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Today in history: April 19
Hours after the Oklahoma City bombing in 1995, President Clinton called it "an act of cowardice"
 
President Clinton speaks on April 23, 1995, at a prayer service for the victims of the Oklahoma City bombing.
President Clinton speaks on April 23, 1995, at a prayer service for the victims of the Oklahoma City bombing. AP Photo/David Longstreath

April 19

On this day. 1809: The father of the Constitution — President James Madison — purchased a slave to work in the White House. The seller: the father of the Declaration of Independence, former President Thomas Jefferson. Even more ironic, the name of the slave Jefferson sold to Madison was... John Freeman.

On this day. 1933: In his ongoing efforts to combat the Great Depression, President Franklin Roosevelt took the U.S. off the gold standard. FDR did so because Americans had lost faith in the dollar, and, in "bank runs," were unloading them for gold. This run on banks during the Depression took cash out of circulation, hurting the economy. Roosevelt's nationalizing of gold had another reason: He was planning a number of expensive social and economic programs and he needed money to finance them. Controlling the gold supply would give him more control over the money supply. America's remaining ties to the gold standard were severed by President Nixon in 1971; he said the U.S. would not exchange dollars for gold for anyone.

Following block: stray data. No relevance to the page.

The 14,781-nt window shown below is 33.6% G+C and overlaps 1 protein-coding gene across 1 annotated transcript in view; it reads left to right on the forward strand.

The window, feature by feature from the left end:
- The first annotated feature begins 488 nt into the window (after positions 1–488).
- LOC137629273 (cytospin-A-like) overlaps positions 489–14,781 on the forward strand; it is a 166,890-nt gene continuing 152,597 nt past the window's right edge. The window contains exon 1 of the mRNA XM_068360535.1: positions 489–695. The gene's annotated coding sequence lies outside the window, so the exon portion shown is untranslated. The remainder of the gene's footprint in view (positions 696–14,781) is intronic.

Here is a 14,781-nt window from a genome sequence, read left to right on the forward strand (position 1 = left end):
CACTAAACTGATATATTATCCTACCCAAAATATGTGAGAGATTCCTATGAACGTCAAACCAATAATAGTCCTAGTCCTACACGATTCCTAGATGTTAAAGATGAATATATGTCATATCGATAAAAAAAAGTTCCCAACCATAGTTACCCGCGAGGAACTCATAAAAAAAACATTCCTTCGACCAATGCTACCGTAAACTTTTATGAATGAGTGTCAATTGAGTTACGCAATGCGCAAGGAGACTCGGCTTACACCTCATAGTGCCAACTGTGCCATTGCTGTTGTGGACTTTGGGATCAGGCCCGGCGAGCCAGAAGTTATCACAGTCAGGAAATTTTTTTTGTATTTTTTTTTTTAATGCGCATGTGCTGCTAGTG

On this day. 1995: Hours after the bombing of a federal building in Oklahoma City — that killed 168 men, women and children — a shocked and saddened President Bill Clinton called it "an act of cowardice," and said "The United States will not tolerate it. And I will not allow the people of this country to be intimidated by evil cowards." Clinton declared an emergency in Oklahoma City and sent an FBI team to investigate.

Quote of the day

"If men were angels, no government would be necessary." -James Madison


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